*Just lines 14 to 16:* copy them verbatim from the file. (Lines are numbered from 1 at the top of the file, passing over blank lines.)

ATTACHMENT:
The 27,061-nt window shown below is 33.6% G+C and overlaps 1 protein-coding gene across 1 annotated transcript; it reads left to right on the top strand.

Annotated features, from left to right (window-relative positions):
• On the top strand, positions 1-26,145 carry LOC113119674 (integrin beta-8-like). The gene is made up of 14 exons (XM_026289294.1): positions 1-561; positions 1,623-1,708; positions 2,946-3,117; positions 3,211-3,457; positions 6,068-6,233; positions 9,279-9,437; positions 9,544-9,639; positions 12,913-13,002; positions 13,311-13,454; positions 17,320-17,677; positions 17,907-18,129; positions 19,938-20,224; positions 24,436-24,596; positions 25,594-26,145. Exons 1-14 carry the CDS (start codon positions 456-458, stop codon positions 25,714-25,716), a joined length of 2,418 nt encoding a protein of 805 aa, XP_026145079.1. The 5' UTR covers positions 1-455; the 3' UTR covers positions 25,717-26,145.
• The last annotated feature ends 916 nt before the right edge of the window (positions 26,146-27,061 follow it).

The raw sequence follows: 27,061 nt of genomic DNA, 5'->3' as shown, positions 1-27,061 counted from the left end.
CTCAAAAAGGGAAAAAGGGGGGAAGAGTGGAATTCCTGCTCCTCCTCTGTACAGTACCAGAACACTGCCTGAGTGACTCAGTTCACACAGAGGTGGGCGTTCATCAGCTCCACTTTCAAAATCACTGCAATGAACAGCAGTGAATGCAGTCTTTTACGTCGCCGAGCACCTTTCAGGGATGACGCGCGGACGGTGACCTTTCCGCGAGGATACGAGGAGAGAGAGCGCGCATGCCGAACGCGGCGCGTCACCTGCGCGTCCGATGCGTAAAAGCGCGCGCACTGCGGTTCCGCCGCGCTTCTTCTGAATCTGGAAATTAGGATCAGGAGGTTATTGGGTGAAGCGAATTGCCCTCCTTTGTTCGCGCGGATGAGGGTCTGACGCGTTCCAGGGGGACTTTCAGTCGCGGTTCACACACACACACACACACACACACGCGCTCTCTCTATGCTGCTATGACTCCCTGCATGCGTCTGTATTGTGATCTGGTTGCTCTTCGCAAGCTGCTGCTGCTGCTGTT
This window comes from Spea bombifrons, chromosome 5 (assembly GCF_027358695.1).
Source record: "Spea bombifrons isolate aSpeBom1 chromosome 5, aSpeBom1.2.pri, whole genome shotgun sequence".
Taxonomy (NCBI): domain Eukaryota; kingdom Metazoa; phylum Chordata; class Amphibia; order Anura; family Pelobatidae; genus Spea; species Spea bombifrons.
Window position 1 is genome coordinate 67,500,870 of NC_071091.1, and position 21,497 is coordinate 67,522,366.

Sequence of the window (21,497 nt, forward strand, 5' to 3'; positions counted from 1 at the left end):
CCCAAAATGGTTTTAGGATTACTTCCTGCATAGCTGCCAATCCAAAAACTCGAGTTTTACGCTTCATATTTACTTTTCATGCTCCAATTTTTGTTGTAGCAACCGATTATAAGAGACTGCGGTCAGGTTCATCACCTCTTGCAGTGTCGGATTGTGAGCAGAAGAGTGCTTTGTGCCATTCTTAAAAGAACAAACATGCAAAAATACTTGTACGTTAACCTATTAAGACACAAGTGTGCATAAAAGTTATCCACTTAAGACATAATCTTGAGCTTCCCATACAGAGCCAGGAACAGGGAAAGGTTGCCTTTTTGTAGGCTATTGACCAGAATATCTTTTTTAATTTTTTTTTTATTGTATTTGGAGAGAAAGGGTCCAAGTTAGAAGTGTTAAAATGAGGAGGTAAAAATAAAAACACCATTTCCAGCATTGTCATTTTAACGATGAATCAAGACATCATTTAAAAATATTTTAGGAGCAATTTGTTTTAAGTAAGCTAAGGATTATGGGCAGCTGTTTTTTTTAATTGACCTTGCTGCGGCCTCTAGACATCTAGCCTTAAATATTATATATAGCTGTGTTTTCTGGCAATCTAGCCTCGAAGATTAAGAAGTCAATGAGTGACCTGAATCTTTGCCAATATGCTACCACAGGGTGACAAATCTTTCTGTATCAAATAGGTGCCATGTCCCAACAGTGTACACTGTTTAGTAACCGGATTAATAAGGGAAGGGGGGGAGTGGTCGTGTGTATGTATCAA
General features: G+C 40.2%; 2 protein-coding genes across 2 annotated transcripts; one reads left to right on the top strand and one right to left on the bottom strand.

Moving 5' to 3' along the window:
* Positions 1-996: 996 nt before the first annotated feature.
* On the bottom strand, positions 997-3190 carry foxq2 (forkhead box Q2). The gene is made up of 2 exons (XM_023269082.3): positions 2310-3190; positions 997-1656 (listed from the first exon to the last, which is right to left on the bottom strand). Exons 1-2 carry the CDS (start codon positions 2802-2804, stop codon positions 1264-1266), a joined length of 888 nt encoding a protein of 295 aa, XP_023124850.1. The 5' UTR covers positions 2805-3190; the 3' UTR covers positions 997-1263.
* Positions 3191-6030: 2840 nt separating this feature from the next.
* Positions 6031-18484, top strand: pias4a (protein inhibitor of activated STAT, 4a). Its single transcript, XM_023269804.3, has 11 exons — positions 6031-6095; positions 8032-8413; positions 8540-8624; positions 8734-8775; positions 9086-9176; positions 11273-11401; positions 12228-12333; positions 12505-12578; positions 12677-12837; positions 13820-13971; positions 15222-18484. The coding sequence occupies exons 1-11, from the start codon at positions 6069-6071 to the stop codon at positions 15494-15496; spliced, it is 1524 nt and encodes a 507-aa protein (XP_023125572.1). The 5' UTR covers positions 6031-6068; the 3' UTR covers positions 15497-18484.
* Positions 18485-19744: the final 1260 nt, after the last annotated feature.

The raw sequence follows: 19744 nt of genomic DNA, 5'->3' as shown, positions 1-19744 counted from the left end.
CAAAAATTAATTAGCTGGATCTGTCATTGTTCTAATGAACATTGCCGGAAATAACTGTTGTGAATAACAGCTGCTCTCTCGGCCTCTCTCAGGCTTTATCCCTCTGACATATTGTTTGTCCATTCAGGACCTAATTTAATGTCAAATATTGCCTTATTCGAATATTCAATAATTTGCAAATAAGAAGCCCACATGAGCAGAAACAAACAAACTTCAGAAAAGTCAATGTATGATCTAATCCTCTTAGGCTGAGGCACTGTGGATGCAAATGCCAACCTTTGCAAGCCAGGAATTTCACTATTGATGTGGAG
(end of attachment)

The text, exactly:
Moving 5' to 3' along the window:
* Positions 1-996: 996 nt before the first annotated feature.
* On the bottom strand, positions 997-3190 carry foxq2 (forkhead box Q2). The gene is made up of 2 exons (XM_023269082.3): positions 2310-3190; positions 997-1656 (listed from the first exon to the last, which is right to left on the bottom strand). Exons 1-2 carry the CDS (start codon positions 2802-2804, stop codon positions 1264-1266), a joined length of 888 nt encoding a protein of 295 aa, XP_023124850.1. The 5' UTR covers positions 2805-3190; the 3' UTR covers positions 997-1263.